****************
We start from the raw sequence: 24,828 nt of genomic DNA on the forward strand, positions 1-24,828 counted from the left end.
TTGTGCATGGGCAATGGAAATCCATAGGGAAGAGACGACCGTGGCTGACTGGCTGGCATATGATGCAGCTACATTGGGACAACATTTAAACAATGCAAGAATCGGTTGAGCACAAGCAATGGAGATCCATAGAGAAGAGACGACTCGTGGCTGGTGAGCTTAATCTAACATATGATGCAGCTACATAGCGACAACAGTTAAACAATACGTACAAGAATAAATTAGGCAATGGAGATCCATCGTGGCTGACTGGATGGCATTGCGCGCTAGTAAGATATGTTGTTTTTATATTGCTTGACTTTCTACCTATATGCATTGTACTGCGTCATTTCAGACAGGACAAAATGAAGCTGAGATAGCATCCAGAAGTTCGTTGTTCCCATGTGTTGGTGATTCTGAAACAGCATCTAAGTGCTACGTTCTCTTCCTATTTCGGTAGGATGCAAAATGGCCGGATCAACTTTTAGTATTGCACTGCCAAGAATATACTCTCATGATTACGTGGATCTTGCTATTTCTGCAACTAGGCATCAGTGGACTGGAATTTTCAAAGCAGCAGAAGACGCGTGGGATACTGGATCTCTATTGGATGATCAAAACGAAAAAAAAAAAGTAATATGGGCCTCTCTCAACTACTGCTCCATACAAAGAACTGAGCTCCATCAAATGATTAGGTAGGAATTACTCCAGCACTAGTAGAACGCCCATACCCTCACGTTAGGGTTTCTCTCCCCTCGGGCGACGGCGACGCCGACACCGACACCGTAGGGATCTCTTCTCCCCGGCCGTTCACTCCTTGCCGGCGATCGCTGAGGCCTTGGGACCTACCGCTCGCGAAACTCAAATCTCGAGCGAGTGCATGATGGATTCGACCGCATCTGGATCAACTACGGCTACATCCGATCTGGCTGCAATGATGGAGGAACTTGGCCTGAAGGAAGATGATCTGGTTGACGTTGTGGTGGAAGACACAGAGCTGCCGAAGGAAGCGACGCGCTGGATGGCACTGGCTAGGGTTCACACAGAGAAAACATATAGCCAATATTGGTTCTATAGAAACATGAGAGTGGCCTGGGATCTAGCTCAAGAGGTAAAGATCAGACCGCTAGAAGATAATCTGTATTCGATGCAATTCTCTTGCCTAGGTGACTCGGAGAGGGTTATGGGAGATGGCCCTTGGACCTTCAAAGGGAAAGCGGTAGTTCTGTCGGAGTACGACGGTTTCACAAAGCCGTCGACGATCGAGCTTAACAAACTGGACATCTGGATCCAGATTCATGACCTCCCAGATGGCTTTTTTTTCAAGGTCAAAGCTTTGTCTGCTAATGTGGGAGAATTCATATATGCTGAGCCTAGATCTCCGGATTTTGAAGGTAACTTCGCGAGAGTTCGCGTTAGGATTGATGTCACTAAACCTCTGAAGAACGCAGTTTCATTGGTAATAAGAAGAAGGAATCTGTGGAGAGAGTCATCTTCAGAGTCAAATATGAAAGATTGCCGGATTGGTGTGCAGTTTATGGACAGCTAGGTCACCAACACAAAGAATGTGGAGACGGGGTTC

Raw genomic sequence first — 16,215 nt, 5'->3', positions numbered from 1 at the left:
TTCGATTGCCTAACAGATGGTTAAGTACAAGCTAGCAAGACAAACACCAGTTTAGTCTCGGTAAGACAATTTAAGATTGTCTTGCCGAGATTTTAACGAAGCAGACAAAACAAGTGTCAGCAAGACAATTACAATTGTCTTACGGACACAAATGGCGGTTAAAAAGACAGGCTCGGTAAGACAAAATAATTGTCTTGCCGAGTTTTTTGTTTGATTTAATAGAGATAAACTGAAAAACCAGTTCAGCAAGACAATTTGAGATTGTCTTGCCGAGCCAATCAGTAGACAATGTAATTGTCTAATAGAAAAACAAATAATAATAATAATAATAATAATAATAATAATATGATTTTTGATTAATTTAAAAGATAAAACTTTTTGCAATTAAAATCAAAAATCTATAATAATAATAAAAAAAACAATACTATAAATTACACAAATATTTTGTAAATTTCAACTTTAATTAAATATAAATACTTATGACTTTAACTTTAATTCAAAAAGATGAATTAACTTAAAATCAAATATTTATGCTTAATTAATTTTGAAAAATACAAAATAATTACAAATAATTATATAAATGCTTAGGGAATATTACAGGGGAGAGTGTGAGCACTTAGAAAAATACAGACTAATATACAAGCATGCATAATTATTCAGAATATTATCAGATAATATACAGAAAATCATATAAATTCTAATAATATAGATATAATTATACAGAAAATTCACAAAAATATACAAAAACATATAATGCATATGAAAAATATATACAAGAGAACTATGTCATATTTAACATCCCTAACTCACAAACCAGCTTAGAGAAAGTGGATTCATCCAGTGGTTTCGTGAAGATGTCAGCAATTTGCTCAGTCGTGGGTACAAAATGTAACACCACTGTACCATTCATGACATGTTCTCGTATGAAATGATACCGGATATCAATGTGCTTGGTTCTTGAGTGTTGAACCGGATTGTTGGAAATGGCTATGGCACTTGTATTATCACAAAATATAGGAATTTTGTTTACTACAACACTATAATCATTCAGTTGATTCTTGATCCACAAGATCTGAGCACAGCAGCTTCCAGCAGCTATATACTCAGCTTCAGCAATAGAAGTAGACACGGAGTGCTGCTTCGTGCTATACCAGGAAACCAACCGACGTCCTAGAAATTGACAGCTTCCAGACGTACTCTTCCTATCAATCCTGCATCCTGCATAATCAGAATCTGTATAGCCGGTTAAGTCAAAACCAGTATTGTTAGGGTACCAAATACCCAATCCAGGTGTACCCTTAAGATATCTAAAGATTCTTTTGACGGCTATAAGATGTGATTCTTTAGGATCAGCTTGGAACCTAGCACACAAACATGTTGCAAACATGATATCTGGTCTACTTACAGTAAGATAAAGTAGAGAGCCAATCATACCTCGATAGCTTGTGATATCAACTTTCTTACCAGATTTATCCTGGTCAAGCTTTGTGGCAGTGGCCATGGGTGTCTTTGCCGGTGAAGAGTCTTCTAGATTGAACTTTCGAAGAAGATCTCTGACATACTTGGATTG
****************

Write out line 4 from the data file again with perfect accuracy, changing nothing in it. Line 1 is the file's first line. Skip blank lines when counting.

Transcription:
TTCGATTGCCTAACAGATGGTTAAGTACAAGCTAGCAAGACAAACACCAGTTTAGTCTCGGTAAGACAATTTAAGATTGTCTTGCCGAGATTTTAACGAAGCAGACAAAACAAGTGTCAGCAAGACAATTACAATTGTCTTACGGACACAAATGGCGGTTAAAAAGACAGGCTCGGTAAGACAAAATAATTGTCTTGCCGAGTTTTTTGTTTGATTTAATAGAGATAAACTGAAAAACCAGTTCAGCAAGACAATTTGAGATTGTCTTGCCGAGCCAATCAGTAGACAATGTAATTGTCTAATAGAAAAACAAATAATAATAATAATAATAATAATAATAATAATATGATTTTTGATTAATTTAAAAGATAAAACTTTTTGCAATTAAAATCAAAAATCTATAATAATAATAAAAAAAACAATACTATAAATTACACAAATATTTTGTAAATTTCAACTTTAATTAAATATAAATACTTATGACTTTAACTTTAATTCAAAAAGATGAATTAACTTAAAATCAAATATTTATGCTTAATTAATTTTGAAAAATACAAAATAATTACAAATAATTATATAAATGCTTAGGGAATATTACAGGGGAGAGTGTGAGCACTTAGAAAAATACAGACTAATATACAAGCATGCATAATTATTCAGAATATTATCAGATAATATACAGAAAATCATATAAATTCTAATAATATAGATATAATTATACAGAAAATTCACAAAAATATACAAAAACATATAATGCATATGAAAAATATATACAAGAGAACTATGTCATATTTAACATCCCTAACTCACAAACCAGCTTAGAGAAAGTGGATTCATCCAGTGGTTTCGTGAAGATGTCAGCAATTTGCTCAGTCGTGGGTACAAAATGTAACACCACTGTACCATTCATGACATGTTCTCGTATGAAATGATACCGGATATCAATGTGCTTGGTTCTTGAGTGTTGAACCGGATTGTTGGAAATGGCTATGGCACTTGTATTATCACAAAATATAGGAATTTTGTTTACTACAACACTATAATCATTCAGTTGATTCTTGATCCACAAGATCTGAGCACAGCAGCTTCCAGCAGCTATATACTCAGCTTCAGCAATAGAAGTAGACACGGAGTGCTGCTTCGTGCTATACCAGGAAACCAACCGACGTCCTAGAAATTGACAGCTTCCAGACGTACTCTTCCTATCAATCCTGCATCCTGCATAATCAGAATCTGTATAGCCGGTTAAGTCAAAACCAGTATTGTTAGGGTACCAAATACCCAATCCAGGTGTACCCTTAAGATATCTAAAGATTCTTTTGACGGCTATAAGATGTGATTCTTTAGGATCAGCTTGGAACCTAGCACACAAACATGTTGCAAACATGATATCTGGTCTACTTACAGTAAGATAAAGTAGAGAGCCAATCATACCTCGATAGCTTGTGATATCAACTTTCTTACCAGATTTATCCTGGTCAAGCTTTGTGGCAGTGGCCATGGGTGTCTTTGCCGGTGAAGAGTCTTCTAGATTGAACTTTCGAAGAAGATCTCTGACATACTTGGATTG